Meteors To Streak The August Sky

Julia Kasdorf

Nothing but blackness above And nothing that moves but the cars…. God, if you wish for our love, Fling us a handful of stars!

Louis Untermeyer

 

Landscape with Desire

by Julia Kasdorf​

Next month maples along this lake will rage
orange and scarlet. Firs we barely discern
on that far shore will state their dark shapes,
so we are torn between taking it all in
from the porch and taking a swim. At night
we pull on sweatshirts, lie down on the dock,
heads nestled in life preservers, and wait
for meteors to streak the August sky
like runs in the blackest stocking against
the whitest thigh. With each plummeting light,
our voices rise like love cries, more urgent
and louder than any solitary loon or coyote
calling to its mate. Only we conflate
longing and loss like this; only we wait


 

Infidelity

By Louis Untermeyer 
 
You have not conquered me—it is the surge
Of love itself that beats against my will;
It is the sting of conflict, the old urge
That calls me still.
 
It is not you I love—it is the form
And shadow of all lovers who have died
That gives you all the freshness of a warm
And unfamiliar bride.
 
It is your name I breathe, your hands I seek;
It will be you when you are gone.
And yet the dream, the name I never speak,
Is that that lures me on.
 
It is the golden summons, the bright wave
Of banners calling me anew;
It is all beauty, perilous and grave—
It is not you.

The Bookman Comes

Jack The Giant Killer

How frail the bloom, how short the stay

That terminates us all!

Today we flourish green and gay,

Like leaves tomorrow fall.”

John Clare

To John Clare 

By John Clare (1793 – 1864)

Well, honest John, how fare you now at home?
The spring is come, and birds are building nests;
The old cock-robin to the sty is come,
With olive feathers and its ruddy breast;
And the old cock, with wattles and red comb,
Struts with the hens, and seems to like some best,
Then crows, and looks about for little crumbs,
Swept out by little folks an hour ago;
The pigs sleep in the sty; the bookman comes—
The little boy lets home-close nesting go,
And pockets tops and taws, where daisies blow,
To look at the new number just laid down,
With lots of pictures, and good stories too,
And Jack the Giant-killer’s high renown.
 

Prayer 

by Louis Untermeyer

God, though this life is but a wraith,
Although we know not what we use,
Although we grope with little faith,
Give me the heart to fight—and lose.

Ever insurgent let me be,
Make me more daring than devout;
From sleek contentment keep me free.
And fill me with a buoyant doubt.

Open my eyes to visions girt
With beauty, and with wonder lit—
But let me always see the dirt,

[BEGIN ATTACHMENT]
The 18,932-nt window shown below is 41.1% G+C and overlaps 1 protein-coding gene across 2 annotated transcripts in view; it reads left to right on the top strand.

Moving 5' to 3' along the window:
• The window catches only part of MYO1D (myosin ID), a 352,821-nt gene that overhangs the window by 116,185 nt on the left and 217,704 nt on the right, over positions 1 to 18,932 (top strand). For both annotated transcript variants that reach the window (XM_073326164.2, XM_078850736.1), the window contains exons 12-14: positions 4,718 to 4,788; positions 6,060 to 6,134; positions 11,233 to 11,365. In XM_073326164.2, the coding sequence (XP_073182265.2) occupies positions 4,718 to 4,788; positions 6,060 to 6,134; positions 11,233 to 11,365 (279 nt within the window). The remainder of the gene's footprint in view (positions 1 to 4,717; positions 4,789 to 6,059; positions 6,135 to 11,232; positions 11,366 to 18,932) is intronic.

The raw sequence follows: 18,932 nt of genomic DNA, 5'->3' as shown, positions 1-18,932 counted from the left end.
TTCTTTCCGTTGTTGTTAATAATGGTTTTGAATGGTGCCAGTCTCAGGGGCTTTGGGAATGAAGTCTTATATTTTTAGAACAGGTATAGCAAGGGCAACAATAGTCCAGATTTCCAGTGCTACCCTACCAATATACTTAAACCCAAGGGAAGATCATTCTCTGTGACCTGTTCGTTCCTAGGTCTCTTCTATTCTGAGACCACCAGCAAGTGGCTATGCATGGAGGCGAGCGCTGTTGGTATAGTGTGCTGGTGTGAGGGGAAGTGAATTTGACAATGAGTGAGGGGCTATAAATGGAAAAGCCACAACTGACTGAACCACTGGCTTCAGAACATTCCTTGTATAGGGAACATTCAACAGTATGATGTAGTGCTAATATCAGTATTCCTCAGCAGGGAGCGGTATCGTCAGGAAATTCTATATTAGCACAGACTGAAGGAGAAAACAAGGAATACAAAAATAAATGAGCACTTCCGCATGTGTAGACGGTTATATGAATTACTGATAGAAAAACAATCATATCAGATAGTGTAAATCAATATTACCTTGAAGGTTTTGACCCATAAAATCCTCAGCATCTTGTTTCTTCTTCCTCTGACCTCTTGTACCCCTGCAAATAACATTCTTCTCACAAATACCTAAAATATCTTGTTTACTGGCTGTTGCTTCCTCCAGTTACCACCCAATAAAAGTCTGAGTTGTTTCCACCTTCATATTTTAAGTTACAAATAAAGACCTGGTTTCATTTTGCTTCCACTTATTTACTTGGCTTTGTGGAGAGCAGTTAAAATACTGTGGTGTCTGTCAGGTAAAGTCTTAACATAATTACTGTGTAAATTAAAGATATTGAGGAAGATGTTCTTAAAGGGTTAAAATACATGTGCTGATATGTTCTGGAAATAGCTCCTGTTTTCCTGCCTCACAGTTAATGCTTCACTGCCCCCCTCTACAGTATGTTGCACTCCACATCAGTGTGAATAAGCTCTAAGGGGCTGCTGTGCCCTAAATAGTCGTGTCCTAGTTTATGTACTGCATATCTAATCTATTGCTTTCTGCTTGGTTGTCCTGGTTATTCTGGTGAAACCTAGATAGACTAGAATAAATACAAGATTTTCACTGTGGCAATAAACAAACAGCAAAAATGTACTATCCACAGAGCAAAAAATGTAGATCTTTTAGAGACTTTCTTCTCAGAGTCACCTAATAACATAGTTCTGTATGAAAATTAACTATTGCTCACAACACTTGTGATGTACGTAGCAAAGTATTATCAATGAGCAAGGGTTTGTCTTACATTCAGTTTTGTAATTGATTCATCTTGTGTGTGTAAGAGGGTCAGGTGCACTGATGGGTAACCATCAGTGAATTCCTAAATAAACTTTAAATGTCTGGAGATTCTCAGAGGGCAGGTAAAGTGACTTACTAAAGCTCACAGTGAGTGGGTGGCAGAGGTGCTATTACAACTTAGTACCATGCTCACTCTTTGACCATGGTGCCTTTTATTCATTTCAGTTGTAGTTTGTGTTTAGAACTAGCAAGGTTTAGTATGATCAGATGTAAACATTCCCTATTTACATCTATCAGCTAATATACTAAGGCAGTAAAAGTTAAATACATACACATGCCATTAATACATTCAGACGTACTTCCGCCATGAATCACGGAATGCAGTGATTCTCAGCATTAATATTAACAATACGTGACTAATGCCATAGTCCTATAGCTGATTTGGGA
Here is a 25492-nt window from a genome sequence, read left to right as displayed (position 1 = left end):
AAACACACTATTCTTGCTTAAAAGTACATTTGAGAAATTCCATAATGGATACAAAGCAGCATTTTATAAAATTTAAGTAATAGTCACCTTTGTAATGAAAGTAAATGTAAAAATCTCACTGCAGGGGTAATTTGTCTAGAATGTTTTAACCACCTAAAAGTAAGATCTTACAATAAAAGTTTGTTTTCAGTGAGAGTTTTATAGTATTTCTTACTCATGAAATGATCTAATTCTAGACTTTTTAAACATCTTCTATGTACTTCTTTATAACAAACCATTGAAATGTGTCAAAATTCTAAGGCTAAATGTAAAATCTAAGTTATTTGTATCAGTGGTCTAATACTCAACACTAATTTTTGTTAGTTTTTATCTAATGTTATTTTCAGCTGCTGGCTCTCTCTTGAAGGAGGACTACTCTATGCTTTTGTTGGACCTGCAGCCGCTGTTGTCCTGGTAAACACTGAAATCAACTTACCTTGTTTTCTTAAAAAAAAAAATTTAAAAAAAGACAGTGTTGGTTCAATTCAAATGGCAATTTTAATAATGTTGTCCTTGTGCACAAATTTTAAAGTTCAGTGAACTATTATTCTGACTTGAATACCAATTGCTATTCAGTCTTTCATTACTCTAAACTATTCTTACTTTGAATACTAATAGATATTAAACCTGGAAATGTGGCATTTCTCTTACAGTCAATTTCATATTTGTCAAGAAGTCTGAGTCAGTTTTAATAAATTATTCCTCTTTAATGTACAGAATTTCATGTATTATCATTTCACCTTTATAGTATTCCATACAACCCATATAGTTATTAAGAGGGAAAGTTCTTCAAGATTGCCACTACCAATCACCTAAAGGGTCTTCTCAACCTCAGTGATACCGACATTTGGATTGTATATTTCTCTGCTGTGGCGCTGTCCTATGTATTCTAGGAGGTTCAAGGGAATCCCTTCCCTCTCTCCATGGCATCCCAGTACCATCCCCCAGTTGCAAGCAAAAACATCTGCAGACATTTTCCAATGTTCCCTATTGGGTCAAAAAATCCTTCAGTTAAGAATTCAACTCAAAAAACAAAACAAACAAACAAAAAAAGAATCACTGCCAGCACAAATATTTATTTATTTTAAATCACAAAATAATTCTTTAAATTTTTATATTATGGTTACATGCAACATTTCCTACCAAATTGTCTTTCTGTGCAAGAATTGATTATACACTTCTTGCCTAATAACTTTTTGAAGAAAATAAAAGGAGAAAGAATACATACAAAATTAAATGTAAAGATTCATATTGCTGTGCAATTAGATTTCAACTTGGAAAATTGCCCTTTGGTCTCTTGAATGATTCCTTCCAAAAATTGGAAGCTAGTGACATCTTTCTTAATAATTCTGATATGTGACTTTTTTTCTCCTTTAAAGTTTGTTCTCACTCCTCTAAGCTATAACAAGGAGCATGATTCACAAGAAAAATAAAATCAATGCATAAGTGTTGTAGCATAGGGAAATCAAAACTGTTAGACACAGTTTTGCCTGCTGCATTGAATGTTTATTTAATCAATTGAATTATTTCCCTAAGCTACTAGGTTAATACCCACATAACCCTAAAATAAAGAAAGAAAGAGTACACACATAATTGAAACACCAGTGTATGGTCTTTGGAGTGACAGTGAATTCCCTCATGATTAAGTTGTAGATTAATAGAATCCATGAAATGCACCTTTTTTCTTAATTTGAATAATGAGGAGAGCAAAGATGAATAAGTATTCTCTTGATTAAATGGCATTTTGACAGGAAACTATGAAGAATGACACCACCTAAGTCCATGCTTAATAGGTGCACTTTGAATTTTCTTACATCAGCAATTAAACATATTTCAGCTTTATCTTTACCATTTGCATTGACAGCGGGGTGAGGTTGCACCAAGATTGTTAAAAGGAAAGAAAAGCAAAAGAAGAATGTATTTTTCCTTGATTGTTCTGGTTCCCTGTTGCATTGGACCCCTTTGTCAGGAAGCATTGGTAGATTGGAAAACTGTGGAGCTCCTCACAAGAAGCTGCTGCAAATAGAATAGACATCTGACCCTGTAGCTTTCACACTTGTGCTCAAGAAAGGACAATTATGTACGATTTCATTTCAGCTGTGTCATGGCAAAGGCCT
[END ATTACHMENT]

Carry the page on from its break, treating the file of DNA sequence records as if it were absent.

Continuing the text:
And all that spawn and die in it.

Open my ears to music; let
Me thrill with Spring’s first flutes and drums—
But never let me dare forget
The bitter ballads of the slums.

From compromise and things half-done,
Keep me, with stern and stubborn pride;
And when, at last, the fight is won
God, keep me still unsatisfied.

All The Trembling World

Louis Untermeyer (1885 – 1977)

Laughter shall drown the raucous shout;

And, though these shelt’ring walls are thin,

May they be strong to keep hate out

And hold love in.

Louis Untermeyer

 Feuerzauber

by Louis Untermeyer

I never knew the earth had so much gold—
The fields run over with it, and this hill
Hoary and old,
Is young with buoyant blooms that flame and thrill.

Such golden fires, such yellow—lo, how good
This spendthrift world, and what a lavish God—
This fringe of wood,
Blazing with buttercup and goldenrod.

You too, beloved, are changed. Again I see
Your face grow mystical, as on that night
You turned to me,
And all the trembling world—and you—were white.

Aye, you are touched; your singing lips grow dumb;
The fields absorb you, color you entire….
And you become
A goddess standing in a world of fire!


Faith

by Louis Untermeyer

What are we bound for? What’s the yield
Of all this energy and waste?
Why do we spend ourselves and build
With such an empty haste?

Wherefore the bravery we boast?
How can we spend one laughing breath
When at the end all things are lost
In ignorance and death? . . .

The stars have found a blazing course
In a vast curve that cuts through space;
Enough for us to feel that force
Swinging us through the days.

Enough that we have strength to sing
And fight and somehow scorn the grave;
That Life’s too bold and bright a thing
To question or to save.

Fruitful Crops In Every Field

Harvesting wheat by hand.

“Poetry is a sort of truancy, a dream within the dream of life, a wild flower planted among our wheat.”

— Michael Joseph Oakeshott

Portrait of a Machine

by Louis Untermeyer

What nudity as beautiful as this
Obedient monster purring at its toil;
These naked iron muscles dripping oil
And the sure-fingered rods that never miss.
This long and shining flank of metal is
Magic that greasy labour cannot spoil;
While this vast engine that could rend the soil
Conceals its fury with a gentle hiss.
It does not vent its loathing, it does not turn
Upon its makers with destroying hate.
It bears a deeper malice; lives to earn
It’s masters bread and laughs to see this great
Lord of the earth, who rules but cannot learn,
Become the slave of what his slaves create.